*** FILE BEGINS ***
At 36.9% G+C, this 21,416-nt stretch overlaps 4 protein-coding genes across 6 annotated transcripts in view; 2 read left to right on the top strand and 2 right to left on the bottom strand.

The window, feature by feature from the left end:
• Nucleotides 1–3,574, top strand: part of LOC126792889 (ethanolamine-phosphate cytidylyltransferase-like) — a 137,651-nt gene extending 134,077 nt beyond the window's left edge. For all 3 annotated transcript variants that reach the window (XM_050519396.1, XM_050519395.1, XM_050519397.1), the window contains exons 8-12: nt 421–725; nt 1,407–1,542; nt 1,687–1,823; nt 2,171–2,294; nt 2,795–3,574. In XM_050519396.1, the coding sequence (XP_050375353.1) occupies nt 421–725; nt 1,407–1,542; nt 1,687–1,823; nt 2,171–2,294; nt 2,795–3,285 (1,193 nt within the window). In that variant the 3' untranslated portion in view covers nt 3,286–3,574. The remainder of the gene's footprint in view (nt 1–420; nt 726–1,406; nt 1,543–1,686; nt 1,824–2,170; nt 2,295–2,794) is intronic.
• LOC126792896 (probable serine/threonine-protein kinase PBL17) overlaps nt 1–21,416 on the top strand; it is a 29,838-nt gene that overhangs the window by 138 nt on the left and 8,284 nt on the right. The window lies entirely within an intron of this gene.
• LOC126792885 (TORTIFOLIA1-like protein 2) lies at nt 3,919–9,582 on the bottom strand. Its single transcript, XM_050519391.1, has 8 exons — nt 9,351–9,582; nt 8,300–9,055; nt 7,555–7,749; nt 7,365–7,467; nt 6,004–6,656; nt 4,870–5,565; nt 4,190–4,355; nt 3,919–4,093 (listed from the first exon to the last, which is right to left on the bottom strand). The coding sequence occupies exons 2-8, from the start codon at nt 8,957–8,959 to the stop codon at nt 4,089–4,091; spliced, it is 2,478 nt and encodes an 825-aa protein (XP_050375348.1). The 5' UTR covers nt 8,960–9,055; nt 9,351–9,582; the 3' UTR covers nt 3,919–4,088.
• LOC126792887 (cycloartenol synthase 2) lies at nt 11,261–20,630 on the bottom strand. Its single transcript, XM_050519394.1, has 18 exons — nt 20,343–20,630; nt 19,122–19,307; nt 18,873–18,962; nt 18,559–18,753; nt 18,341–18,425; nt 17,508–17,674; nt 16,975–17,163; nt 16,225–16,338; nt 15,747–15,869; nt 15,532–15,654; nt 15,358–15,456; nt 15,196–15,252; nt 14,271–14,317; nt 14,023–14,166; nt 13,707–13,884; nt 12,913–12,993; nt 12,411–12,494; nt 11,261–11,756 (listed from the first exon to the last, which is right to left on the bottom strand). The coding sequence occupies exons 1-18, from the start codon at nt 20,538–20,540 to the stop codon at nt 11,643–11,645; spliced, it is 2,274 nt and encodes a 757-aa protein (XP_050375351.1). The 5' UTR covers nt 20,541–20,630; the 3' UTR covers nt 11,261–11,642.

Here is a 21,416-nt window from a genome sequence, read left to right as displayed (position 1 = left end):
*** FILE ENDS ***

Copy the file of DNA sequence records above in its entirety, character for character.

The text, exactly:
At 36.9% G+C, this 21,416-nt stretch overlaps 4 protein-coding genes across 6 annotated transcripts in view; 2 read left to right on the top strand and 2 right to left on the bottom strand.

The window, feature by feature from the left end:
• Nucleotides 1–3,574, top strand: part of LOC126792889 (ethanolamine-phosphate cytidylyltransferase-like) — a 137,651-nt gene extending 134,077 nt beyond the window's left edge. For all 3 annotated transcript variants that reach the window (XM_050519396.1, XM_050519395.1, XM_050519397.1), the window contains exons 8-12: nt 421–725; nt 1,407–1,542; nt 1,687–1,823; nt 2,171–2,294; nt 2,795–3,574. In XM_050519396.1, the coding sequence (XP_050375353.1) occupies nt 421–725; nt 1,407–1,542; nt 1,687–1,823; nt 2,171–2,294; nt 2,795–3,285 (1,193 nt within the window). In that variant the 3' untranslated portion in view covers nt 3,286–3,574. The remainder of the gene's footprint in view (nt 1–420; nt 726–1,406; nt 1,543–1,686; nt 1,824–2,170; nt 2,295–2,794) is intronic.
• LOC126792896 (probable serine/threonine-protein kinase PBL17) overlaps nt 1–21,416 on the top strand; it is a 29,838-nt gene that overhangs the window by 138 nt on the left and 8,284 nt on the right. The window lies entirely within an intron of this gene.
• LOC126792885 (TORTIFOLIA1-like protein 2) lies at nt 3,919–9,582 on the bottom strand. Its single transcript, XM_050519391.1, has 8 exons — nt 9,351–9,582; nt 8,300–9,055; nt 7,555–7,749; nt 7,365–7,467; nt 6,004–6,656; nt 4,870–5,565; nt 4,190–4,355; nt 3,919–4,093 (listed from the first exon to the last, which is right to left on the bottom strand). The coding sequence occupies exons 2-8, from the start codon at nt 8,957–8,959 to the stop codon at nt 4,089–4,091; spliced, it is 2,478 nt and encodes an 825-aa protein (XP_050375348.1). The 5' UTR covers nt 8,960–9,055; nt 9,351–9,582; the 3' UTR covers nt 3,919–4,088.
• LOC126792887 (cycloartenol synthase 2) lies at nt 11,261–20,630 on the bottom strand. Its single transcript, XM_050519394.1, has 18 exons — nt 20,343–20,630; nt 19,122–19,307; nt 18,873–18,962; nt 18,559–18,753; nt 18,341–18,425; nt 17,508–17,674; nt 16,975–17,163; nt 16,225–16,338; nt 15,747–15,869; nt 15,532–15,654; nt 15,358–15,456; nt 15,196–15,252; nt 14,271–14,317; nt 14,023–14,166; nt 13,707–13,884; nt 12,913–12,993; nt 12,411–12,494; nt 11,261–11,756 (listed from the first exon to the last, which is right to left on the bottom strand). The coding sequence occupies exons 1-18, from the start codon at nt 20,538–20,540 to the stop codon at nt 11,643–11,645; spliced, it is 2,274 nt and encodes a 757-aa protein (XP_050375351.1). The 5' UTR covers nt 20,541–20,630; the 3' UTR covers nt 11,261–11,642.

Here is a 21,416-nt window from a genome sequence, read left to right as displayed (position 1 = left end):